Froome set for title

Tour de France leader survives mechanical problem, will ride into Paris in yellow jersey

Nibali (above) insisted he did not take advantage of Froome's mechanical problem on Friday.
Nibali (above) insisted he did not take advantage of Froome's mechanical problem on Friday.PHOTO: AGENCE FRANCE-PRESSE

LA TOUSSUIRE (France) • Chris Froome is poised to win the Tour de France after surviving an attack by Nairo Quintana on the final climb, the Alpe d'Huez, that cut more than a minute from the 2013 champion's lead yesterday.

The Colombian was 2min 38sec behind Britain's Froome going into the 21 switchback turns of the 10km climb. While he pulled away from the British rider, he could not win the stage, finishing 18sec behind France's Thibaut Pinot. With a six-second bonus from finishing second in the 110.5km stage, Quintana is 1min 12sec behind Froome, who will keep the leader's jersey through the last ride on the streets of Paris today.

"It was a bit close in the end, but after what he's endured and put up with in the last weeks, I think Chris has shown his true metal," Team Sky principal Dave Brailsford.

Froome helped Bradley Wiggins become the first British champion in 2012, and then won the following year. Quintana, 25, took back more than 30 sec on Friday by breaking free on a ride that finished with a climb to La Toussuire ski station in the Alps.

On Friday, Froome erupted furiously at what he claimed was "unsportsmanlike" behaviour by rival Vincenzo Nibali.

The Briton swore at the Italian at the end of the 19th stage, accusing last year's Tour winner of taking advantage of a mechanical problem.

This was the second time in this year's Tour that the duo have been engaged in a vigorous argument and, this time, neither rider was backing down. The controversial moment happened high up on the Col de la Croix de Fer.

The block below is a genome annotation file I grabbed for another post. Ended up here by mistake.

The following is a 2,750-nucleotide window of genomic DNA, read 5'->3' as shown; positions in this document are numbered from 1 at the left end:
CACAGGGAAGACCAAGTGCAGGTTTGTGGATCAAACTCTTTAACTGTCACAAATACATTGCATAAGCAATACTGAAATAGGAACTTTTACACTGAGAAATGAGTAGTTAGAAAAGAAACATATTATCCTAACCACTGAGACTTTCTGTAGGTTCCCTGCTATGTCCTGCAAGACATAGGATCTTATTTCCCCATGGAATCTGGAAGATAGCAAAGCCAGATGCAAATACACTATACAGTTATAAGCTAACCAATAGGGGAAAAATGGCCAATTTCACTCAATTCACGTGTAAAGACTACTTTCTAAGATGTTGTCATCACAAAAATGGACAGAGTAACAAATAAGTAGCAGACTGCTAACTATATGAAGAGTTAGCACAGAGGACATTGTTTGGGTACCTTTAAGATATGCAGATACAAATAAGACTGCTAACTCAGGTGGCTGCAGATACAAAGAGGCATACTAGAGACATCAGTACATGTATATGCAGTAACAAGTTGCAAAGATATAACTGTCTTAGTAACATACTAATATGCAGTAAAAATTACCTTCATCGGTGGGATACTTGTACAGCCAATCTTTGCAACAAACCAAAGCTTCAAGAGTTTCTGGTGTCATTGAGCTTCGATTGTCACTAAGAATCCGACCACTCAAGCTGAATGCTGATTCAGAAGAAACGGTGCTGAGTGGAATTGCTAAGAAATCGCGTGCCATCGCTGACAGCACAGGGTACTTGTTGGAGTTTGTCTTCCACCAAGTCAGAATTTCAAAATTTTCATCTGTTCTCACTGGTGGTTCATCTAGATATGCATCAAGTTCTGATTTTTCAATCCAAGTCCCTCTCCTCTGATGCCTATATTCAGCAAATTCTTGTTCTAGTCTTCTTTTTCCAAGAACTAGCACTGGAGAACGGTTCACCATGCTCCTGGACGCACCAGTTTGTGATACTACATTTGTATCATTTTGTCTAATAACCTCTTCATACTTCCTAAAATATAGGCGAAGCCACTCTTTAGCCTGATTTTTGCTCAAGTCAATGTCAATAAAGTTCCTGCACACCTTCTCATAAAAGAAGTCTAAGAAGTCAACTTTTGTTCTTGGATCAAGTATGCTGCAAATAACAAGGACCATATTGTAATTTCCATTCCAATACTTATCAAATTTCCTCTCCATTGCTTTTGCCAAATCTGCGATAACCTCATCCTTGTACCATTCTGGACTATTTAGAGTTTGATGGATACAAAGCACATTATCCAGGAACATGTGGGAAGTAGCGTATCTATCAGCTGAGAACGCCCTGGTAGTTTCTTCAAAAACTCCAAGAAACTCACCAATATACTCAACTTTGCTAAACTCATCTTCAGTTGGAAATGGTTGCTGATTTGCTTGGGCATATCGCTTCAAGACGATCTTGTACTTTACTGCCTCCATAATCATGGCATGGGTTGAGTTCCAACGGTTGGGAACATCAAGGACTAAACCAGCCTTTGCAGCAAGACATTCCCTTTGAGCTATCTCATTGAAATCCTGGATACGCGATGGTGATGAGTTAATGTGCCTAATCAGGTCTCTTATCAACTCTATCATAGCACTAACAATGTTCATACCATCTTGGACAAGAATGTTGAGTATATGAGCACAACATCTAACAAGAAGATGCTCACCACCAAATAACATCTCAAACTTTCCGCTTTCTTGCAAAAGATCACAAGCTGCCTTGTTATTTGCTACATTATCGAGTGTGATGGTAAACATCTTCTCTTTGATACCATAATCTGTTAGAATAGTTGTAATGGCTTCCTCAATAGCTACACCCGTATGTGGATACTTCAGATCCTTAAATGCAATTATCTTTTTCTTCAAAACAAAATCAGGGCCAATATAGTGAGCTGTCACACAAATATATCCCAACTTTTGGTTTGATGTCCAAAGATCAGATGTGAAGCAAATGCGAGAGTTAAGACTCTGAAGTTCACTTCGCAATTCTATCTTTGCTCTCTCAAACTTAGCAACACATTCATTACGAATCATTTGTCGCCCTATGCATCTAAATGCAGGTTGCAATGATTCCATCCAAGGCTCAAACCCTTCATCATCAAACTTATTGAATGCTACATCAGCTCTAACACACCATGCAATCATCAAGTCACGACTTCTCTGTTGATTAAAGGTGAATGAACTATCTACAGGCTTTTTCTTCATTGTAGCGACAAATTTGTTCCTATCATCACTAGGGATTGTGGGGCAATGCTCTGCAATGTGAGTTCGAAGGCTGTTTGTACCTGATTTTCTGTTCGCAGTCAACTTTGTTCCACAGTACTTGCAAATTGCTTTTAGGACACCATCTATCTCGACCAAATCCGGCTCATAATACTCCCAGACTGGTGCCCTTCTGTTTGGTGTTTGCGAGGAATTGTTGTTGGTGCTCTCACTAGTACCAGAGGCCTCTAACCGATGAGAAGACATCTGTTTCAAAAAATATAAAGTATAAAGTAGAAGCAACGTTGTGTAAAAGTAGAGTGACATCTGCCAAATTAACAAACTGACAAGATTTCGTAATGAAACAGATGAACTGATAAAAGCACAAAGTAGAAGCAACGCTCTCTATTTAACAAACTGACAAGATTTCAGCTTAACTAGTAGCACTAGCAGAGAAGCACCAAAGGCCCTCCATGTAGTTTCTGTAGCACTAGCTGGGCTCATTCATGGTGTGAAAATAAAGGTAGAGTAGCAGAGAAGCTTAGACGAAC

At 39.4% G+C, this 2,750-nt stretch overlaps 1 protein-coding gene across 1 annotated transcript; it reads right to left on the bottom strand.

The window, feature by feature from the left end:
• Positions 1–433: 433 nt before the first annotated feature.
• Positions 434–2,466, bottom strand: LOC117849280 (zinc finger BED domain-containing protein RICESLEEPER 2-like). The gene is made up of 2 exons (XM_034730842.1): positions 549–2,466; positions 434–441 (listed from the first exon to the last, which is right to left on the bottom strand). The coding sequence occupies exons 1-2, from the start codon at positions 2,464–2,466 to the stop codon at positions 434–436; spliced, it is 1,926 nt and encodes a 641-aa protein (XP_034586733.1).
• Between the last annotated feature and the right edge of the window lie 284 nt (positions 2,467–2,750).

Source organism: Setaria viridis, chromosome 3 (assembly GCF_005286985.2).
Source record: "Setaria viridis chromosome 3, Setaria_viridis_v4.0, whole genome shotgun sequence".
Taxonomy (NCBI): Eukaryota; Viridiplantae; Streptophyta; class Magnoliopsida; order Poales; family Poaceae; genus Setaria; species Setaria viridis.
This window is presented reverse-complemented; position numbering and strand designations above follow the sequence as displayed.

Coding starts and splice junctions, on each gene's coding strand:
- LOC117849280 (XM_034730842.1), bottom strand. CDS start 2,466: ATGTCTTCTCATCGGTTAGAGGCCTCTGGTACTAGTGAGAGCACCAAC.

Froome felt a piece of asphalt jamming his wheel. "I had to stop and get it out before I could continue," he said. Television pictures appeared to show Nibali turning around to look at Froome's predicament, before launching himself up the mountain.

"It seemed to me that Nibali had the whole climb to attack but he chose the moment when I had a mechanical (problem) to make his move," Froome said.

"I've heard from other riders that he turned. In my opinion, it's very unsportsmanlike, it's not in the spirit of the Tour de France and it's definitely not what this race is about."

Of their post-race exchange, the 2013 champion confirmed: "I told him exactly what I thought of him."

Nibali, who won Friday's 138km stage in 4hr 22min 53sec, insisted that the timing of his attack was coincidental. "(Froome) was very upset but I don't understand his problem. Many times, this happened to me. That's cycling," he said.

Froome had said shortly before the Tour that he felt strongly about "not turning someone else's bad luck into an opportunity".

It was pointed out to Froome that he had been in the leading group that had made time on key rivals Quintana and Nibali when that pair had been caught behind a crash in stage two.

"I don't think either of them were in the leader's jersey at that point," Froome countered.


Stage 21: StarHub Ch212, 10.15pm

A version of this article appeared in the print edition of The Sunday Times on July 26, 2015, with the headline 'FROOME SET FOR TITLE'. Print Edition | Subscribe